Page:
MI5 investigated rightwing terror suspect who was 13 years old
MI5’s chief has revealed that the agency had found itself investigating a terror suspect who was 13 years old, part of a “rising trend” of radicalised teenagers becoming engaged in rightwing terrorism across the UK.
Ken McCallum, the domestic spy agency’s director general, warned that extreme rightwing terror accounted for one in five of all counter-terror investigations, a threat that had “grown and morphed quite substantially over the last five to 10 years”.
A particular problem, he said, was the “high prevalence” of teenagers in rightwing terror investigations, which he suggested was because youngsters were being swept up in a “toxic ideology” of “online extremists and echo chambers”.
The youngest person who featured in MI5’s investigations was 13 years old, McCallum said, and had “stimulated quite a bit of risk in a number of places” – largely online – before investigators realised how young he was. McCallum did not name the youngster.
McCallum said he recognised that the presence of teenagers in terror investigations was a complex matter. “Clearly, in all such cases there is an important child protection angle that has to be factored in also,” he said.
But the spy chief stressed that the trend was marked: “It is already the case that in quite a range of our investigations we do sadly see teenagers, minors, under the age of 18, some under the age of 16, presenting sharp risk.”
Asked why teenagers might be drawn to this ideology, he suggested that in some cases, it may be a “piece of rebellion as teenagers find their way in the world”, and he described the threat as an almost “cult-like phenomenon”.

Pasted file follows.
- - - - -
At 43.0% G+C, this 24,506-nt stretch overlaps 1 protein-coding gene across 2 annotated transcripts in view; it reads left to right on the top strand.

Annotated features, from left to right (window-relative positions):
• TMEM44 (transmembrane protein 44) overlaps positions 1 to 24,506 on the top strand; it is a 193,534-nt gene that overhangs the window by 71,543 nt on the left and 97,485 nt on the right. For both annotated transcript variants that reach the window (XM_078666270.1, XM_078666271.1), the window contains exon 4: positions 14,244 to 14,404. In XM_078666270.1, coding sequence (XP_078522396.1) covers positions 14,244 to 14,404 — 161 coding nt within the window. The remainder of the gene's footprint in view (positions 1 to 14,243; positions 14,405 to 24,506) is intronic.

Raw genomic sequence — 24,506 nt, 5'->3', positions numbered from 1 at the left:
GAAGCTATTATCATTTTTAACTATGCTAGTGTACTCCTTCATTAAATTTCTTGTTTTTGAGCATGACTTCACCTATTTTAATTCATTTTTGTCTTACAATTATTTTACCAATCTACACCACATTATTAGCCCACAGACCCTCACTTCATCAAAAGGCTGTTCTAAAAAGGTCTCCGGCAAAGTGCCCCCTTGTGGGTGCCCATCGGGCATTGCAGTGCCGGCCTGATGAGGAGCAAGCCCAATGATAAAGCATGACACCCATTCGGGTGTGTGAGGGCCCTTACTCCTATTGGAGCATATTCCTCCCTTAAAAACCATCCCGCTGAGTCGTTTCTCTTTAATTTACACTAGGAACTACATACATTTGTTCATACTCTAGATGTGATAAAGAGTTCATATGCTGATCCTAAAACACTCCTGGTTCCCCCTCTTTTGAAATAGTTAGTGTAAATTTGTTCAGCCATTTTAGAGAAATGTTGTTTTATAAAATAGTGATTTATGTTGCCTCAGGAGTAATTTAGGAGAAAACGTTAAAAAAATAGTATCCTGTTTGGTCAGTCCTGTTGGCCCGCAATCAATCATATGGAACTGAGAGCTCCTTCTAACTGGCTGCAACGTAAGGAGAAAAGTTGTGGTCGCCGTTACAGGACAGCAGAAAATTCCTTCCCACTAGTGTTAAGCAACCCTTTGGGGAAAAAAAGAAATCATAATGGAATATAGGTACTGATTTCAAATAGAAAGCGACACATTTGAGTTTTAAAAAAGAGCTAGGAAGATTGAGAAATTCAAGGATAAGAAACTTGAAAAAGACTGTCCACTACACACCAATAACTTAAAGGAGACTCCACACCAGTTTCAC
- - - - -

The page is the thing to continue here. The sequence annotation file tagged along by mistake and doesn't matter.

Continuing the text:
Some teenagers were inspired or rallied by other figures who had committed extreme rightwing atrocities around the world, in places such as Christchurch (New Zealand), McCallum added, although he declined to cite any of the figures by name.
MI5 took over the lead responsibility for countering extreme rightwing terrorism from the police from 2018. The spy chief said that, of 29 late-stage attack plots that have been disrupted over the last four years, 10 have been from the extreme right.
One serious case McCallum highlighted was the recent conviction of neo-Nazi Dean Morrice, a former Ukip member who posted violent racist, antisemitic and Islamophobic propaganda online and had collected the means for making an improvised bomb at home. He was jailed last month for 18 years.
But McCallum said it was unclear if the extreme rightwing threat was growing, or whether in fact MI5 was finding more extreme rightwing activity now that it was actively looking for it. It was, he said, “genuinely quite difficult to know right now” if it was “still spiralling in absolute terms” or more on a “plateau”.
Earlier this week an American neo-Nazi group called The Base, which is led from Russia, was banned by the Home Office. The group had been actively trying to recruit in the UK and is the fifth far-right group to have been banned under anti-terror laws.